Molecular target identification of antimalarial drugs using proteomic and metabolomic approaches

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Virginia Tech

Malaria is a parasitic infectious disease that results in millions of clinical cases per year and accounts for approximately 1 million deaths annually. Because the parasite has developed resistance to all current antimalarials, new therapies are urgently needed. Purine and pyrimidine biosynthesis for DNA and RNA synthesis has been recognized as a source of therapeutic targets. Targeted metabolite profiling has aided in the understanding of several biological processes in the parasite besides drug discovery. Therefore, having a robust analytical platform to quantify the purines and pyrimidines is of a great value. For this purpose an ion pair reversed phase ultra-performance liquid chromatography in tandem with mass spectrometry method was developed and validated.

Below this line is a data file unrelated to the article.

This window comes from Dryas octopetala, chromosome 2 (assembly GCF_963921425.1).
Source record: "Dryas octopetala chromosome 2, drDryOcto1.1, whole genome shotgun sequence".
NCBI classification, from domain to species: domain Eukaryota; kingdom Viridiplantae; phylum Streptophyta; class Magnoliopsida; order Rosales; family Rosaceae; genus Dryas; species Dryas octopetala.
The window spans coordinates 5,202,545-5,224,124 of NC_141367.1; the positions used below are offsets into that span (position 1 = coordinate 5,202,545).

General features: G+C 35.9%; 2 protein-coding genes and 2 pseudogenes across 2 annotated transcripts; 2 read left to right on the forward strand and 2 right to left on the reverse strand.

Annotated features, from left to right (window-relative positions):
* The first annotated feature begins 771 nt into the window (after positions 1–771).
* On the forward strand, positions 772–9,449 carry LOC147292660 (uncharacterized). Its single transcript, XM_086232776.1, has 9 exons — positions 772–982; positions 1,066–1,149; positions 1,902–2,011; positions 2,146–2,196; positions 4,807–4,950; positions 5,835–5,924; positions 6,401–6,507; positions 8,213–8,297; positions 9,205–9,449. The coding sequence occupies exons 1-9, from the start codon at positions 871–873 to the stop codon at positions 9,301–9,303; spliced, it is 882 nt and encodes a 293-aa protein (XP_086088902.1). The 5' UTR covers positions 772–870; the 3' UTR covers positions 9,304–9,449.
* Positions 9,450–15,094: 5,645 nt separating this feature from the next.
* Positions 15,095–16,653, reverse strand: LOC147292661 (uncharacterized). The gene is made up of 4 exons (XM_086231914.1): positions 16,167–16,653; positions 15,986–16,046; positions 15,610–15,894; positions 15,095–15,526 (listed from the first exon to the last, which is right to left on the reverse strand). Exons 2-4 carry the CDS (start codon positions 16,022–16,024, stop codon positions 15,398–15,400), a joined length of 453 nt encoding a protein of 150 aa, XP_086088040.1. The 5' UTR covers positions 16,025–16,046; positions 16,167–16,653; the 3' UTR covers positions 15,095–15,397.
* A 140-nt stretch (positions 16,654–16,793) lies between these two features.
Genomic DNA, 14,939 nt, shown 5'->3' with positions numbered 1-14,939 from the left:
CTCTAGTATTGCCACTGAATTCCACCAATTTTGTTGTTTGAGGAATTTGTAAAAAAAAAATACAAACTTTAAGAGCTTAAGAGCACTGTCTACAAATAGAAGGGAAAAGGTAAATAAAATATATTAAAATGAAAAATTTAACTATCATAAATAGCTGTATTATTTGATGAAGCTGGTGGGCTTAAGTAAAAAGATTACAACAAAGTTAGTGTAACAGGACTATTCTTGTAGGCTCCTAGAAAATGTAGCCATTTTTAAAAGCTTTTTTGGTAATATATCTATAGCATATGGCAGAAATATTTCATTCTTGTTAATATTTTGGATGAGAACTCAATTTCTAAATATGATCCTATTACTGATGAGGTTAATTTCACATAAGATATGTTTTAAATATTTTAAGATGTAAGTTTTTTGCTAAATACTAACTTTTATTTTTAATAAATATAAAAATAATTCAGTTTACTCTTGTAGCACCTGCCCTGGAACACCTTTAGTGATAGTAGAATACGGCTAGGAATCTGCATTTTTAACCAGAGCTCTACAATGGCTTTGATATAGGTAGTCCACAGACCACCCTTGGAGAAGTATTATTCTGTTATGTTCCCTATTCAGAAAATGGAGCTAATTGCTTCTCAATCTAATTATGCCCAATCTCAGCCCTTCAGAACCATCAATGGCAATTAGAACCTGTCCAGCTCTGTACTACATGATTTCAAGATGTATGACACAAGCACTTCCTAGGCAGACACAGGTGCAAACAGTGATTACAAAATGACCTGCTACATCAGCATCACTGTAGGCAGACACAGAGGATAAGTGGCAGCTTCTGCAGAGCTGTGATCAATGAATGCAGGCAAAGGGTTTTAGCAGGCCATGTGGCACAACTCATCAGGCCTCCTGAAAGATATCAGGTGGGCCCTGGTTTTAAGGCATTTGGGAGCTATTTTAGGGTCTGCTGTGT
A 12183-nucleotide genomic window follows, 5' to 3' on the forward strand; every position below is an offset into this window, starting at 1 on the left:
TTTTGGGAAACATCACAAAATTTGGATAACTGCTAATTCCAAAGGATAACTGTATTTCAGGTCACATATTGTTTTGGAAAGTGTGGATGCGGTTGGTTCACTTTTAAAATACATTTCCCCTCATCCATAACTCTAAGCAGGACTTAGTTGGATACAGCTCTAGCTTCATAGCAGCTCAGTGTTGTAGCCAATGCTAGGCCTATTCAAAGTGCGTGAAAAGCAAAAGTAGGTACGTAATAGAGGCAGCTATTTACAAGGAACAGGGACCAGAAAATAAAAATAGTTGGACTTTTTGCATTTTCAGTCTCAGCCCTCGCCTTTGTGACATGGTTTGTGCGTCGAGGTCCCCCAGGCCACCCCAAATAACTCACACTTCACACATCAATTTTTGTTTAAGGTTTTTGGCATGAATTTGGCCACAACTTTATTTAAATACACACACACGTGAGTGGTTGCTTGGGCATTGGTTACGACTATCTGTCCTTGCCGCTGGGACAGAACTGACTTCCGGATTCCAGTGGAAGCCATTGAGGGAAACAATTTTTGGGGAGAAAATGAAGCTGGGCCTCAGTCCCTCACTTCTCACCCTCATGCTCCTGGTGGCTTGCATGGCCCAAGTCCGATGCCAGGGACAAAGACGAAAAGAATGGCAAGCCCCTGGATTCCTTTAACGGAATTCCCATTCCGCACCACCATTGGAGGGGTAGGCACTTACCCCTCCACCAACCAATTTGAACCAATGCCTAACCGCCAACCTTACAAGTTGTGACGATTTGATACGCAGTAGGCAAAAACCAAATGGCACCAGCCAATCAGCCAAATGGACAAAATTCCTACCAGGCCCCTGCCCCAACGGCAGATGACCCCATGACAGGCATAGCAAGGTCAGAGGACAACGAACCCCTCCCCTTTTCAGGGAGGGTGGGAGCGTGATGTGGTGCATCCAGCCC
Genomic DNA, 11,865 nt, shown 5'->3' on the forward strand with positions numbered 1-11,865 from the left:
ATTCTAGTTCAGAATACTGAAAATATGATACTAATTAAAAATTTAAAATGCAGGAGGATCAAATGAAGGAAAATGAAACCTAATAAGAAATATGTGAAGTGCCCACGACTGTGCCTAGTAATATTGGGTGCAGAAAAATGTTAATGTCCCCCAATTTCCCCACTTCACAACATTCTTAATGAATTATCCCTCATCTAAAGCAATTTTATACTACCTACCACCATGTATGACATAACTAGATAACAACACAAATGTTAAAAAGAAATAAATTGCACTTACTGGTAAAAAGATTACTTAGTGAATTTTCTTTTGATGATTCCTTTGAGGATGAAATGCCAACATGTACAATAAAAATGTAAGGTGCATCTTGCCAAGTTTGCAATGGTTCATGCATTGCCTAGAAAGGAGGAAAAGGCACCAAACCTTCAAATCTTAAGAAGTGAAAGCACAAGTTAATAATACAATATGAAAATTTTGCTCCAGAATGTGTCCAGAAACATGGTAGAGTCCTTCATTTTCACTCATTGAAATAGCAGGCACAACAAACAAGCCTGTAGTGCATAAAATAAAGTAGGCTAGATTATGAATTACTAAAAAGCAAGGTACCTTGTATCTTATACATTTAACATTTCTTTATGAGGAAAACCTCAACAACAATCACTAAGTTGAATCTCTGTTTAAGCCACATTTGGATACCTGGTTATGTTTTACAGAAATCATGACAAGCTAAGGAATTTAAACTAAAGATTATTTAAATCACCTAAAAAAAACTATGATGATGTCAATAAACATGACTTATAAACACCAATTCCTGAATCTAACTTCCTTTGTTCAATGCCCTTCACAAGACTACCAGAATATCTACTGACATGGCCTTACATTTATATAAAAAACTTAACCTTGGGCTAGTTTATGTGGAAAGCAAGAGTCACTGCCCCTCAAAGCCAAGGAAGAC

In addition, the apicoplast is an organelle present in the malaria parasite and other apicomplexan parasites. It was demonstrated that the apicoplast is essential for parasite's survival. The supply of isopentenyl diphosphate and dimethylallyl diphosphate for isoprenoid biosynthesis is the sole function of this organelle in the asexual intraerythrocytic stages. Isoprenoid precursors are synthesized through the methylerythritol phosphate (MEP) pathway in the malaria parasite while humans utilize the mevalonate pathway. Therefore, the MEP pathway is a source of drug targets for drug development. Our group has identified MMV008138 as anti-apicoplast inhibitor through phenotypic screening. Preliminary data suggest that the molecular target of MMV008138 may be within the MEP pathway. We used proteomic and metabolomic approaches to identify the molecular target of MMV008138 to aid future medicinal chemistry to improve the efficacy of this inhibitor.

LC-MS, DARTS, Purines and Pyrimidines, Plasmodium falciparum, Non-Mevalonate pathway